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  • Writer's pictureTamanna Mohapatra

Biophilia vs. Biomimicry vs. Bio-engineering

In May 2015 I had attended a networking event on the topic of Biophilia. It’s easy to see the word has something to do with the love of nature (bio-nature, phila-attraction). It seemed very familiar to another word in the same realm- Biomimicry, which means imitating nature (bio-nature, mimicry-mimicking). And then one of the speakers started explaining the difference between these two words and another often heard term- bi-engineering. I don’t remember the exact definitions he gave but I decided it would probably be a good topic to learn about, blog on, and share. So here we are!

Let’s start with Bio-philia:

According to Terrapin, a sustainability consulting firm based in NYC that specializes on this topic, Biophilic design aims to create “spaces that help humans feel good,” and is based on the assumption that there is an instinctive bond between human beings and natural systems. Biophilia is thus a way of altering a physical environment such that it connects people with nature by mimicking natural systems. Learn more about it from these excellent blog pieces. An example of how Biophilic design can be embedded for better overall results is when the organic health bar company, Cliff Bar decided that their latest 200,000 sq.  ft bakery, in addition to being  LEED certified should also incorporate biophilic standards. Some of the enhancements introduced included-increased access to natural light and exterior views, use of native plants, and the use of native stone in the office area. Now doesn’t that bring to your mind an office environment that you would want to be at every single day?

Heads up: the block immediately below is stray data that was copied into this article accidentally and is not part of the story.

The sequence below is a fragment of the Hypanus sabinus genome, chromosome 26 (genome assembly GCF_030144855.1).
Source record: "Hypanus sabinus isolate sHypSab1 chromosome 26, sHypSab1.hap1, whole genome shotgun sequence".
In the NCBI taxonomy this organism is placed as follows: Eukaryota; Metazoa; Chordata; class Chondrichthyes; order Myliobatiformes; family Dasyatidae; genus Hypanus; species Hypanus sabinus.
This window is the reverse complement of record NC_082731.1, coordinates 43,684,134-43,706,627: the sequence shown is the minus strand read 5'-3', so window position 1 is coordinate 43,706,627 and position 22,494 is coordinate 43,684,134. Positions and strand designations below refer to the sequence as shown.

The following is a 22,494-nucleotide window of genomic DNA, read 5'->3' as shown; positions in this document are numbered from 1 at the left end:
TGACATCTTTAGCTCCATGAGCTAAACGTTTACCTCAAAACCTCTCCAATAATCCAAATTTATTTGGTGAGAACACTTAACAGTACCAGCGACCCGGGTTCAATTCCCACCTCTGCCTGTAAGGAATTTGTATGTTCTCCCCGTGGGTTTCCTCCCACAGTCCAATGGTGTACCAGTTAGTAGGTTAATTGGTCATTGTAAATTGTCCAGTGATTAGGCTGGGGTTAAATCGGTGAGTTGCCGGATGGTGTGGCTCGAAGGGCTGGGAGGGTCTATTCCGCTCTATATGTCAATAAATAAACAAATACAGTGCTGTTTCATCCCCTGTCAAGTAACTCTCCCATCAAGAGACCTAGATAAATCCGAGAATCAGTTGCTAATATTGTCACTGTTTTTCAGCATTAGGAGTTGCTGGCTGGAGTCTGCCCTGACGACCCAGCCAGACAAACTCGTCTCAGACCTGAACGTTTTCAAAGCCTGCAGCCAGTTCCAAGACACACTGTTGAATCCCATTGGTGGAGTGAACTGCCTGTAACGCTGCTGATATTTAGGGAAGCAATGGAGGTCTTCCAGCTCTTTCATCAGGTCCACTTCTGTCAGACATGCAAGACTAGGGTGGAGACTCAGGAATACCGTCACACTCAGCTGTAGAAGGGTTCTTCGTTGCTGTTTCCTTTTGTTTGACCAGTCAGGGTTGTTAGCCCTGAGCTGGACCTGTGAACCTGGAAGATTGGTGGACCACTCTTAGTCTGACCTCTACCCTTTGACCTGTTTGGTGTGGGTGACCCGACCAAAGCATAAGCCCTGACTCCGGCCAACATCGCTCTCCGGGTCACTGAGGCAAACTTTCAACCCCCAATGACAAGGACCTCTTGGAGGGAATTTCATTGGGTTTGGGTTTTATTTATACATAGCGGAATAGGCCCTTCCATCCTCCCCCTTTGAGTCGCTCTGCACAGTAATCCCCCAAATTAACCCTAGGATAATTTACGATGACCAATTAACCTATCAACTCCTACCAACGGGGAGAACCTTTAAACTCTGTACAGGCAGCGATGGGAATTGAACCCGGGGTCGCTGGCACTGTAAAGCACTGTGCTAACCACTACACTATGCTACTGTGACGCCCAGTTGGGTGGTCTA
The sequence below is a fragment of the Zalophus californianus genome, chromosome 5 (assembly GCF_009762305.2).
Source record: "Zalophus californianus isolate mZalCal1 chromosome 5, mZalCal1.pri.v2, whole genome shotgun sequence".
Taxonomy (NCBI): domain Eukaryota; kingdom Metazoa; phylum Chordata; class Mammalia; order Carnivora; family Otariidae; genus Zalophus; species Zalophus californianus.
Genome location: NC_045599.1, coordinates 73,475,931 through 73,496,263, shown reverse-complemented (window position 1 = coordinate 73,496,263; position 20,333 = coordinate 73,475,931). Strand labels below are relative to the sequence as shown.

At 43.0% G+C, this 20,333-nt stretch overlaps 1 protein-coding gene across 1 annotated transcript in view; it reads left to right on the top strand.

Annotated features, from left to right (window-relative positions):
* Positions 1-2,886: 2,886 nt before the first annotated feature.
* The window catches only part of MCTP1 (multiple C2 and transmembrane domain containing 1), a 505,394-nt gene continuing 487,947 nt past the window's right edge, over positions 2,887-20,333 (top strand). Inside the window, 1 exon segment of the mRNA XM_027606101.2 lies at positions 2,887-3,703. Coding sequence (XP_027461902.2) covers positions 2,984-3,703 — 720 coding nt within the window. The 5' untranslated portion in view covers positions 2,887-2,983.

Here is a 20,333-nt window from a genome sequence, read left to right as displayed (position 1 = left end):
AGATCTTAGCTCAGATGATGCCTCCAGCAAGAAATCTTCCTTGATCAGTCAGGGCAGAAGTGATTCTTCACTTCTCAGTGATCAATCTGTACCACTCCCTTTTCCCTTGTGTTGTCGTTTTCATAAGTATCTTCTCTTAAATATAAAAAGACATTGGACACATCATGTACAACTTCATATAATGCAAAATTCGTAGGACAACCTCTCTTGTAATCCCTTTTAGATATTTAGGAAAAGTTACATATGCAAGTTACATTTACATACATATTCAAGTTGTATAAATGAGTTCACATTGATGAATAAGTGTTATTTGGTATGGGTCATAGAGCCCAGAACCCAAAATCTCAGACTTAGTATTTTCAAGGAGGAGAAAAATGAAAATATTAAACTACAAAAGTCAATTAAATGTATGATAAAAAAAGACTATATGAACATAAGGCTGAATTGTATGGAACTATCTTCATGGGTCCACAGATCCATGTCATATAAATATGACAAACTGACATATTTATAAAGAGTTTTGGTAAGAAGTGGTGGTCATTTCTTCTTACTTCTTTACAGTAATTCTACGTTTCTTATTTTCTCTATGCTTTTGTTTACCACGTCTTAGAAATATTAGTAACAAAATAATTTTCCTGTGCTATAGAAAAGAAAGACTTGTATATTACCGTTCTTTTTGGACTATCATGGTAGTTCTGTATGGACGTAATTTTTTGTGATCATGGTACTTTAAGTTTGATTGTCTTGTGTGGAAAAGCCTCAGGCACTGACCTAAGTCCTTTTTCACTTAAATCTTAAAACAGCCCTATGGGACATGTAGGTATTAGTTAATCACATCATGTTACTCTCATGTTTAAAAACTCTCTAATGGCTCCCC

Cliff Bar HQs-Biophillic design

So how does this concept differ from Bio-mimicry?

In my opinion, Biomimicry is a concept more applied in the world of product development. It involves basically looking at how nature works, (the practicality  and efficiency of it) and then tries to mimick that in creating more creative and sustainable everyday products. Some like to call it “innovation inspired by nature.” The term itself was coined by Janine Benyus in 1997. Benyus went on to found The Biomimicry Guild, The Biomimicry Institute, and now B3.8. Here’s a great example of the vast potential of Biomimicry as tagged from this article in the Gaurdian.

Morpho butterflies’ wings appear cobalt blue despite lacking colour pigment. This optical illusion is due to the many layers of protein on the scales of the butterflies’ wings that refract light in different ways. In 2010, Australian designer Donna Sgro created a dress made from Morphotex – a fabric that imitates the microscopic structure of the wing using nanotechnology. This innovation also saves on water and energy used in conventional dyeing. Although Morphotex is no longer manufactured, butterflies’ iridescent wings have inspired another technological breakthrough – displays for mobile phones and other electronic devices that can be viewed under any light conditions.

Morpho butterfly. Photograph: Peter Macdiarmid/Getty Images

That brings us to our last term for the day: Bio-engineering. So what is that?

According to online sources*, Biomedical engineering is a discipline that advances knowledge in engineering, biology and medicine, and improves human health through cross-disciplinary activities that integrate the engineering sciences with the biomedical sciences and clinical practice. A known example would be prosthetic body parts. But these days bio-engineering also refers to the alteration of genomes/genes to produce better biological products. It is a hotly debated topic as to how much humans should be allowed (if at all) to mess with biology. Join the conversation here if you so wish..

Example of bio-engineering


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